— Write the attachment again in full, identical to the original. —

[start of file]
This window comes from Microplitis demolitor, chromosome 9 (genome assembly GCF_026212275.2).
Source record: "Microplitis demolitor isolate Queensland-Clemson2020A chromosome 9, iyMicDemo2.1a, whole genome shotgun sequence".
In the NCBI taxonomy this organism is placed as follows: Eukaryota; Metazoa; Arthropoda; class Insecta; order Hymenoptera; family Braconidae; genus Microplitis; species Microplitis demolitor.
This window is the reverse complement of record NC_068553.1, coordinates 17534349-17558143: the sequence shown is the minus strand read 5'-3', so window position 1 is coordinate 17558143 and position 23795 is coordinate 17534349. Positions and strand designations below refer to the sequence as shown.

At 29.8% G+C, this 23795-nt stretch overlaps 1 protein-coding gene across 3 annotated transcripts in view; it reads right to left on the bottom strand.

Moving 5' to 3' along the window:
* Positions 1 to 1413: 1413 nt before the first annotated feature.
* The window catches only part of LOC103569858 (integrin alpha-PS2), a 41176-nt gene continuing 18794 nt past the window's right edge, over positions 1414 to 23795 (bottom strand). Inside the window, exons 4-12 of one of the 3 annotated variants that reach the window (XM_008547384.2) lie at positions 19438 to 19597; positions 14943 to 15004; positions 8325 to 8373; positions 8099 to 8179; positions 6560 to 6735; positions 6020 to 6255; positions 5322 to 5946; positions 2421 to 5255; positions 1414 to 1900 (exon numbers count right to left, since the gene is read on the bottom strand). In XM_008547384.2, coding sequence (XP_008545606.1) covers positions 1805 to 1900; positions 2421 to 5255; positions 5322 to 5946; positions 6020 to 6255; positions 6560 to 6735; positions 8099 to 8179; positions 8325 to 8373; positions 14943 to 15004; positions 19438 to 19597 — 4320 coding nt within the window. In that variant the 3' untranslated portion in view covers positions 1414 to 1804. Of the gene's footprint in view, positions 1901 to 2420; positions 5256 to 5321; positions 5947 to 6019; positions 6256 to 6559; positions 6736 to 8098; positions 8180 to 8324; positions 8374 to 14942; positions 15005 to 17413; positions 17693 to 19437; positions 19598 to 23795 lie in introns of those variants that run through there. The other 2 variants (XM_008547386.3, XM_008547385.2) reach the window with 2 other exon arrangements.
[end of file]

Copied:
This window comes from Microplitis demolitor, chromosome 9 (genome assembly GCF_026212275.2).
Source record: "Microplitis demolitor isolate Queensland-Clemson2020A chromosome 9, iyMicDemo2.1a, whole genome shotgun sequence".
In the NCBI taxonomy this organism is placed as follows: Eukaryota; Metazoa; Arthropoda; class Insecta; order Hymenoptera; family Braconidae; genus Microplitis; species Microplitis demolitor.
This window is the reverse complement of record NC_068553.1, coordinates 17534349-17558143: the sequence shown is the minus strand read 5'-3', so window position 1 is coordinate 17558143 and position 23795 is coordinate 17534349. Positions and strand designations below refer to the sequence as shown.

At 29.8% G+C, this 23795-nt stretch overlaps 1 protein-coding gene across 3 annotated transcripts in view; it reads right to left on the bottom strand.

Moving 5' to 3' along the window:
* Positions 1 to 1413: 1413 nt before the first annotated feature.
* The window catches only part of LOC103569858 (integrin alpha-PS2), a 41176-nt gene continuing 18794 nt past the window's right edge, over positions 1414 to 23795 (bottom strand). Inside the window, exons 4-12 of one of the 3 annotated variants that reach the window (XM_008547384.2) lie at positions 19438 to 19597; positions 14943 to 15004; positions 8325 to 8373; positions 8099 to 8179; positions 6560 to 6735; positions 6020 to 6255; positions 5322 to 5946; positions 2421 to 5255; positions 1414 to 1900 (exon numbers count right to left, since the gene is read on the bottom strand). In XM_008547384.2, coding sequence (XP_008545606.1) covers positions 1805 to 1900; positions 2421 to 5255; positions 5322 to 5946; positions 6020 to 6255; positions 6560 to 6735; positions 8099 to 8179; positions 8325 to 8373; positions 14943 to 15004; positions 19438 to 19597 — 4320 coding nt within the window. In that variant the 3' untranslated portion in view covers positions 1414 to 1804. Of the gene's footprint in view, positions 1901 to 2420; positions 5256 to 5321; positions 5947 to 6019; positions 6256 to 6559; positions 6736 to 8098; positions 8180 to 8324; positions 8374 to 14942; positions 15005 to 17413; positions 17693 to 19437; positions 19598 to 23795 lie in introns of those variants that run through there. The other 2 variants (XM_008547386.3, XM_008547385.2) reach the window with 2 other exon arrangements.